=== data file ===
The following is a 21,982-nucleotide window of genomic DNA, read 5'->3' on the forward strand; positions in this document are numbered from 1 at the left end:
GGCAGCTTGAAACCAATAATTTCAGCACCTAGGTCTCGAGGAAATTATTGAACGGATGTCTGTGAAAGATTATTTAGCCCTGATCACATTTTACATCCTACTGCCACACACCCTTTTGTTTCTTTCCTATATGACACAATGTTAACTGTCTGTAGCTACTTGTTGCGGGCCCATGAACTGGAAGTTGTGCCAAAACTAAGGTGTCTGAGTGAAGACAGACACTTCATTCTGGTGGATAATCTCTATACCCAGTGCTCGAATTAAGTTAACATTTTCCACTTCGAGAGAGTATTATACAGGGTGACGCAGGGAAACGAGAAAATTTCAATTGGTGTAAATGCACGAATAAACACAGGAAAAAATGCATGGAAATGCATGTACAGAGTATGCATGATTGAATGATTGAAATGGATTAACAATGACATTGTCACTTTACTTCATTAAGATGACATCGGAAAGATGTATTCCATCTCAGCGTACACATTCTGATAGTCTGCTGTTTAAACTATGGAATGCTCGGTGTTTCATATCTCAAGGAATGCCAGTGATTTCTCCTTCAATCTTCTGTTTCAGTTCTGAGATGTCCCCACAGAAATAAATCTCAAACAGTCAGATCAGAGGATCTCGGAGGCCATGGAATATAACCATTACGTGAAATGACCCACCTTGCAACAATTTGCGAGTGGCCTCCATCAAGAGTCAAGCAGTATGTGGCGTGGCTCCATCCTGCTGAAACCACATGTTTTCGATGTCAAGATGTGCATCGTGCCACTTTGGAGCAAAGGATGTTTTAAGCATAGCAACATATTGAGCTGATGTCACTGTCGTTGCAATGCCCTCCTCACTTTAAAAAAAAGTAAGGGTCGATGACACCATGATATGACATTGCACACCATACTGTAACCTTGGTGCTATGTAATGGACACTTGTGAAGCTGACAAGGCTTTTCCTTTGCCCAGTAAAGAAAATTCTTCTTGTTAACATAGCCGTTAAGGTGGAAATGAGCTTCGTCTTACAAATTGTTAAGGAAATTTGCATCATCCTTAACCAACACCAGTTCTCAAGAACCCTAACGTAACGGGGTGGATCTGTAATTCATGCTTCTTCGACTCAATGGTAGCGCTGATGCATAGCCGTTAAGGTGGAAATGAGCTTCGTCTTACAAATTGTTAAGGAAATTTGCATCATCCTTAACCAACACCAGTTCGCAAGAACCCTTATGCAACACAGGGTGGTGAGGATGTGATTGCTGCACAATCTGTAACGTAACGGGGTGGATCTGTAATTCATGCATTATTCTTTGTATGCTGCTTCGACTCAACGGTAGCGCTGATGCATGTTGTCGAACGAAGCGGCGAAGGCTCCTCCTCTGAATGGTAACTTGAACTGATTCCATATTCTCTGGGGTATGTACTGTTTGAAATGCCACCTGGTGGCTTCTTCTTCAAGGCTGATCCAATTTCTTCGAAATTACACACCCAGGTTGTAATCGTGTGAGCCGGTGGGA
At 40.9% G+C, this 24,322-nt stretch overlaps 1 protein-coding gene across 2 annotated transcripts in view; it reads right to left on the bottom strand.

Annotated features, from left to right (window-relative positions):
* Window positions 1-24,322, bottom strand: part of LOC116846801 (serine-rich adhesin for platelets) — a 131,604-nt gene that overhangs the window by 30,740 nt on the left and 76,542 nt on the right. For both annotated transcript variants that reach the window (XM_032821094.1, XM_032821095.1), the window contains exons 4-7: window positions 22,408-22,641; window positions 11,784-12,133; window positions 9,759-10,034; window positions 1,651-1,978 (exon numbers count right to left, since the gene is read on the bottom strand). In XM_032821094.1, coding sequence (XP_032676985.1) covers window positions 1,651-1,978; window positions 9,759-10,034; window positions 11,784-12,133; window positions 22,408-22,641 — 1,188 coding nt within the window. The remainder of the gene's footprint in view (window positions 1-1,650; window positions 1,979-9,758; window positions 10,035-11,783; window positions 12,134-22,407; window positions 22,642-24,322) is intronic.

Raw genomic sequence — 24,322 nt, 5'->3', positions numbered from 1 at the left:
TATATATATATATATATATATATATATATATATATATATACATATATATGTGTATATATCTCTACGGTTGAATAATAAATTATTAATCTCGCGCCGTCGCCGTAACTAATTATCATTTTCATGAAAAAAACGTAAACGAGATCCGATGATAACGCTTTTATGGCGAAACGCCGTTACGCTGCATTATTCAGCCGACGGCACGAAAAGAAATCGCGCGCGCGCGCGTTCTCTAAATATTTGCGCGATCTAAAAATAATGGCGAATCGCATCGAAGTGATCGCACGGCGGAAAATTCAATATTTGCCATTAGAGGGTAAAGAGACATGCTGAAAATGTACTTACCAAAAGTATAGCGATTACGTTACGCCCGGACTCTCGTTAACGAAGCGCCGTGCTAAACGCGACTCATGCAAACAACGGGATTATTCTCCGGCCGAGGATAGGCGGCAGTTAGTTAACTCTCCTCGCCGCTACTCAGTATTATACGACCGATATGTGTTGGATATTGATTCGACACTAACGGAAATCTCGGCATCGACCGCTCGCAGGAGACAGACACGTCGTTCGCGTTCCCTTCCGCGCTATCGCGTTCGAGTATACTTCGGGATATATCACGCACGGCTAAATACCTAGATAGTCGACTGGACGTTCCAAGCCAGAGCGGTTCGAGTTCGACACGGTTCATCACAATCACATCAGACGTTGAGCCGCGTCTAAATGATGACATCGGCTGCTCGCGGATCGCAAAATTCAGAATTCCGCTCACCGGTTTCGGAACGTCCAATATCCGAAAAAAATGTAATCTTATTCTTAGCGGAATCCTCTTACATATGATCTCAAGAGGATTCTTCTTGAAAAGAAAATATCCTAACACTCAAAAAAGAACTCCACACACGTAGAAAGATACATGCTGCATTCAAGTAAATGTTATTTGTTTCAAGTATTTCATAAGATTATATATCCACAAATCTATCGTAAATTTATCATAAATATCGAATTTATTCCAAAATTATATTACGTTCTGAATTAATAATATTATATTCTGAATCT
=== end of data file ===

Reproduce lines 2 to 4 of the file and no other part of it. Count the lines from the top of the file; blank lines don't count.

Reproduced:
GGCAGCTTGAAACCAATAATTTCAGCACCTAGGTCTCGAGGAAATTATTGAACGGATGTCTGTGAAAGATTATTTAGCCCTGATCACATTTTACATCCTACTGCCACACACCCTTTTGTTTCTTTCCTATATGACACAATGTTAACTGTCTGTAGCTACTTGTTGCGGGCCCATGAACTGGAAGTTGTGCCAAAACTAAGGTGTCTGAGTGAAGACAGACACTTCATTCTGGTGGATAATCTCTATACCCAGTGCTCGAATTAAGTTAACATTTTCCACTTCGAGAGAGTATTATACAGGGTGACGCAGGGAAACGAGAAAATTTCAATTGGTGTAAATGCACGAATAAACACAGGAAAAAATGCATGGAAATGCATGTACAGAGTATGCATGATTGAATGATTGAAATGGATTAACAATGACATTGTCACTTTACTTCATTAAGATGACATCGGAAAGATGTATTCCATCTCAGCGTACACATTCTGATAGTCTGCTGTTTAAACTATGGAATGCTCGGTGTTTCATATCTCAAGGAATGCCAGTGATTTCTCCTTCAATCTTCTGTTTCAGTTCTGAGATGTCCCCACAGAAATAAATCTCAAACAGTCAGATCAGAGGATCTCGGAGGCCATGGAATATAACCATTACGTGAAATGACCCACCTTGCAACAATTTGCGAGTGGCCTCCATCAAGAGTCAAGCAGTATGTGGCGTGGCTCCATCCTGCTGAAACCACATGTTTTCGATGTCAAGATGTGCATCGTGCCACTTTGGAGCAAAGGATGTTTTAAGCATAGCAACATATTGAGCTGATGTCACTGTCGTTGCAATGCCCTCCTCACTTTAAAAAAAAGTAAGGGTCGATGACACCATGATATGACATTGCACACCATACTGTAACCTTGGTGCTATGTAATGGACACTTGTGAAGCTGACAAGGCTTTTCCTTTGCCCAGTAAAGAAAATTCTTCTTGTTAACATAGCCGTTAAGGTGGAAATGAGCTTCGTCTTACAAATTGTTAAGGAAATTTGCATCATCCTTAACCAACACCAGTTCTCAAGAACCCTAACGTAACGGGGTGGATCTGTAATTCATGCTTCTTCGACTCAATGGTAGCGCTGATGCATAGCCGTTAAGGTGGAAATGAGCTTCGTCTTACAAATTGTTAAGGAAATTTGCATCATCCTTAACCAACACCAGTTCGCAAGAACCCTTATGCAACACAGGGTGGTGAGGATGTGATTGCTGCACAATCTGTAACGTAACGGGGTGGATCTGTAATTCATGCATTATTCTTTGTATGCTGCTTCGACTCAACGGTAGCGCTGATGCATGTTGTCGAACGAAGCGGCGAAGGCTCCTCCTCTGAATGGTAACTTGAACTGATTCCATATTCTCTGGGGTATGTACTGTTTGAAATGCCACCTGGTGGCTTCTTCTTCAAGGCTGATCCAATTTCTTCGAAATTACACACCCAGGTTGTAATCGTGTGAGCCGGTGGGA
At 40.9% G+C, this 24,322-nt stretch overlaps 1 protein-coding gene across 2 annotated transcripts in view; it reads right to left on the bottom strand.

Annotated features, from left to right (window-relative positions):